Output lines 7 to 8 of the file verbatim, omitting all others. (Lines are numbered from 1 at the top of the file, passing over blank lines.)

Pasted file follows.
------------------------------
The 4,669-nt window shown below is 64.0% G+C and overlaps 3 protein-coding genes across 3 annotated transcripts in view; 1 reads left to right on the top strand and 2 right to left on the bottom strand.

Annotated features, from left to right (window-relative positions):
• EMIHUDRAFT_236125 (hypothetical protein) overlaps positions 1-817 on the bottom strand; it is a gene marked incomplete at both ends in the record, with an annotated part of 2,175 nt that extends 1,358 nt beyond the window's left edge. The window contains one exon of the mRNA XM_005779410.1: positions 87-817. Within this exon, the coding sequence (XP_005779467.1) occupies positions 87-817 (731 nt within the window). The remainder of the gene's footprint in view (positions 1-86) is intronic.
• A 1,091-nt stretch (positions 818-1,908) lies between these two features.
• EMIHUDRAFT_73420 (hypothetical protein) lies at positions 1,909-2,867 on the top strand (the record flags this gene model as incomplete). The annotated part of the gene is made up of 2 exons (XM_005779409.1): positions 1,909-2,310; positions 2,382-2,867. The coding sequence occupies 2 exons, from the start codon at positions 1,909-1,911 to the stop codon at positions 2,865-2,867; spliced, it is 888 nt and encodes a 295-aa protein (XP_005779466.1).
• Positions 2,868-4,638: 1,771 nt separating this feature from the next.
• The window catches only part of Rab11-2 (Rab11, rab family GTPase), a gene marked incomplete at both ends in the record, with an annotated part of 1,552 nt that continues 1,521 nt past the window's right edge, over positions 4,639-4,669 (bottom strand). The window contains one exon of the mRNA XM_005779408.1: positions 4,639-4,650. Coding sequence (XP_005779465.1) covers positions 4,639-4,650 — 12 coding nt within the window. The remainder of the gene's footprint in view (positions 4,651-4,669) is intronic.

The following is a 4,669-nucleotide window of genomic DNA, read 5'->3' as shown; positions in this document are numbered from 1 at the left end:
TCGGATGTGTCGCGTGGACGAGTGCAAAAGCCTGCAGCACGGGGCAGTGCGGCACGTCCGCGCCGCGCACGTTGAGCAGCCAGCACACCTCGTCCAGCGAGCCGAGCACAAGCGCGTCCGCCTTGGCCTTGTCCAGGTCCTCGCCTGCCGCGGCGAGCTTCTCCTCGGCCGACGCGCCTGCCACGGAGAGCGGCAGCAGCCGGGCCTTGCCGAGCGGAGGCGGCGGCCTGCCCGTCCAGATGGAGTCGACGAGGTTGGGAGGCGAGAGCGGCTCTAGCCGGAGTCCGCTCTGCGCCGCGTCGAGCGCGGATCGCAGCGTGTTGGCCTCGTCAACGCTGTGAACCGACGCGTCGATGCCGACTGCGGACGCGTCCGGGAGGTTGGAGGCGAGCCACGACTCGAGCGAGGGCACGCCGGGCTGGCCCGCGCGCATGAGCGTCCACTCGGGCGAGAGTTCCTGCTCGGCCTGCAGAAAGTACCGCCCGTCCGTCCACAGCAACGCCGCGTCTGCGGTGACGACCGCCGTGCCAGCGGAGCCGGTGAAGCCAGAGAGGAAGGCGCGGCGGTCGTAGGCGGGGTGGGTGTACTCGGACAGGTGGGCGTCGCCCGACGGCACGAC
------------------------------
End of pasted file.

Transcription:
• The window catches only part of Rab11-2 (Rab11, rab family GTPase), a gene marked incomplete at both ends in the record, with an annotated part of 1,552 nt that continues 1,521 nt past the window's right edge, over positions 4,639-4,669 (bottom strand). The window contains one exon of the mRNA XM_005779408.1: positions 4,639-4,650. Coding sequence (XP_005779465.1) covers positions 4,639-4,650 — 12 coding nt within the window. The remainder of the gene's footprint in view (positions 4,651-4,669) is intronic.

The following is a 4,669-nucleotide window of genomic DNA, read 5'->3' as shown; positions in this document are numbered from 1 at the left end: